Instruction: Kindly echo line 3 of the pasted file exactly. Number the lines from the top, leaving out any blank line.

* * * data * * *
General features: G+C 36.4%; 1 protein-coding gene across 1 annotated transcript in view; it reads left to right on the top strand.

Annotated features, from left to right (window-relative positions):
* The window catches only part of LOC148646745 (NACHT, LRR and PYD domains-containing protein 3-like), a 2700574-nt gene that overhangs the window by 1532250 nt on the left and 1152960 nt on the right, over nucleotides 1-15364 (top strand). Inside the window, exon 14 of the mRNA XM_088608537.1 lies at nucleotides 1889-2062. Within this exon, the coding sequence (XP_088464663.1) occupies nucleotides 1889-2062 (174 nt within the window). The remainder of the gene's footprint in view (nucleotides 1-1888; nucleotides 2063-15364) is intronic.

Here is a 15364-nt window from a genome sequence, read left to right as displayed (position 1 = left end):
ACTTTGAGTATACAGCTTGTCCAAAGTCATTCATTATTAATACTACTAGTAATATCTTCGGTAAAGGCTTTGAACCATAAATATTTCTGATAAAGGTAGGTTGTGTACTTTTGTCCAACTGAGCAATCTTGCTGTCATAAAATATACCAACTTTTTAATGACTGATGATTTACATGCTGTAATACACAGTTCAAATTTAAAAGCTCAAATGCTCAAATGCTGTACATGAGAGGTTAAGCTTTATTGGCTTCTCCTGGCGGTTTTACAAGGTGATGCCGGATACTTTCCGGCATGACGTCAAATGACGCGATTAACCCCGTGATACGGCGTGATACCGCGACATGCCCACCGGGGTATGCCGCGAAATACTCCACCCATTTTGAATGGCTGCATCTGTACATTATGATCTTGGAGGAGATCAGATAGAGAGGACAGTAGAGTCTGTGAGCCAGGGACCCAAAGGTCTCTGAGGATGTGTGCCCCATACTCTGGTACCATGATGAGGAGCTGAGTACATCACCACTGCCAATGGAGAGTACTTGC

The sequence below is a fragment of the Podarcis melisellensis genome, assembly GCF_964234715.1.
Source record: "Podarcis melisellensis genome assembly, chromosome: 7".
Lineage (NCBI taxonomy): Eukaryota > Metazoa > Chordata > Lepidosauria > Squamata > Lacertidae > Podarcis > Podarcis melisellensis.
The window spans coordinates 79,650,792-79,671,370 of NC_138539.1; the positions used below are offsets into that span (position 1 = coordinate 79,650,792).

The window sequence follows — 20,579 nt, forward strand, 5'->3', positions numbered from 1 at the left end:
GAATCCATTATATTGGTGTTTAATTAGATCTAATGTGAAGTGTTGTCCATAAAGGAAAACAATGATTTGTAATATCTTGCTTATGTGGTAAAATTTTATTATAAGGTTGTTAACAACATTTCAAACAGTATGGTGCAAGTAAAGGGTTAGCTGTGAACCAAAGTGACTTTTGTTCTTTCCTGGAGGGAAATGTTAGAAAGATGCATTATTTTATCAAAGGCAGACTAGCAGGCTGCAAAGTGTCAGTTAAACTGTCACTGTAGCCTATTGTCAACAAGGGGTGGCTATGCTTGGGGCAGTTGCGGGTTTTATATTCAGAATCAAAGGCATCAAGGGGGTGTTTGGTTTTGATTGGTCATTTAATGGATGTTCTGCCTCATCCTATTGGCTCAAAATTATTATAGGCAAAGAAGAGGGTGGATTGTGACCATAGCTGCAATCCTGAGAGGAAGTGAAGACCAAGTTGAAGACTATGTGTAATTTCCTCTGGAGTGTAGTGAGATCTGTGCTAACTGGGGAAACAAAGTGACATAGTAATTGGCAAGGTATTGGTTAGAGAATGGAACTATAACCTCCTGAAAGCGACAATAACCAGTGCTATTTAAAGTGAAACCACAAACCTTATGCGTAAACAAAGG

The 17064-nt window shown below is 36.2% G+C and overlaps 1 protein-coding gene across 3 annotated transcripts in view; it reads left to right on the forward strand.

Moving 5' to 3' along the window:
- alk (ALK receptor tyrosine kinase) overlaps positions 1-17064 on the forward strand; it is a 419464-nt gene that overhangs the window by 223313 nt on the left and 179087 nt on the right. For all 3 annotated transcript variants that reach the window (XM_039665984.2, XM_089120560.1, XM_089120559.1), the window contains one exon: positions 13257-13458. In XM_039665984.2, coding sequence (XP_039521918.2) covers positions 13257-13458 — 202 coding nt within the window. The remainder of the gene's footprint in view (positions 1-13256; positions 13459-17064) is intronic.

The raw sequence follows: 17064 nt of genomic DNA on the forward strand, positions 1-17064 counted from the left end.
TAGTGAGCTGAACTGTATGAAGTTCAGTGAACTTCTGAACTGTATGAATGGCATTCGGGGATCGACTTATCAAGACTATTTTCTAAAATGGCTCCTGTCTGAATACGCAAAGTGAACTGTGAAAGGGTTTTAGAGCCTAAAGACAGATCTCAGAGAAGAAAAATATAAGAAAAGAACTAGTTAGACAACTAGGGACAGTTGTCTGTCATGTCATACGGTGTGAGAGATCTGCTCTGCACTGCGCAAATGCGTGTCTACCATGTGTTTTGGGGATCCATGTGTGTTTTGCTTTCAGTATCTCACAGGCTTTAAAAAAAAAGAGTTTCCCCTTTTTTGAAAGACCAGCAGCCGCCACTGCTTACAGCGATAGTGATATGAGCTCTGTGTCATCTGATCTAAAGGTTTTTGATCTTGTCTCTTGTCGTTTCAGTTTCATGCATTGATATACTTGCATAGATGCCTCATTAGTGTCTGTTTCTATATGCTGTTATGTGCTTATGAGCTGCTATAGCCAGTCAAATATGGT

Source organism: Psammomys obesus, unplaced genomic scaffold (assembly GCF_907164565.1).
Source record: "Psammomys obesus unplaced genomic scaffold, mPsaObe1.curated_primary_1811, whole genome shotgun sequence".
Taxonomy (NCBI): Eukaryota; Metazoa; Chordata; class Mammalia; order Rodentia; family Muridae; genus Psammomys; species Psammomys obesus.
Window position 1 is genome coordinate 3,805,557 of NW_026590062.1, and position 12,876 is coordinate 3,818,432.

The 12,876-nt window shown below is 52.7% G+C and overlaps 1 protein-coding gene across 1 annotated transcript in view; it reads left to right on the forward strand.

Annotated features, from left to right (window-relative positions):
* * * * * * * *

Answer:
* The window catches only part of LOC148646745 (NACHT, LRR and PYD domains-containing protein 3-like), a 2700574-nt gene that overhangs the window by 1532250 nt on the left and 1152960 nt on the right, over nucleotides 1-15364 (top strand). Inside the window, exon 14 of the mRNA XM_088608537.1 lies at nucleotides 1889-2062. Within this exon, the coding sequence (XP_088464663.1) occupies nucleotides 1889-2062 (174 nt within the window). The remainder of the gene's footprint in view (nucleotides 1-1888; nucleotides 2063-15364) is intronic.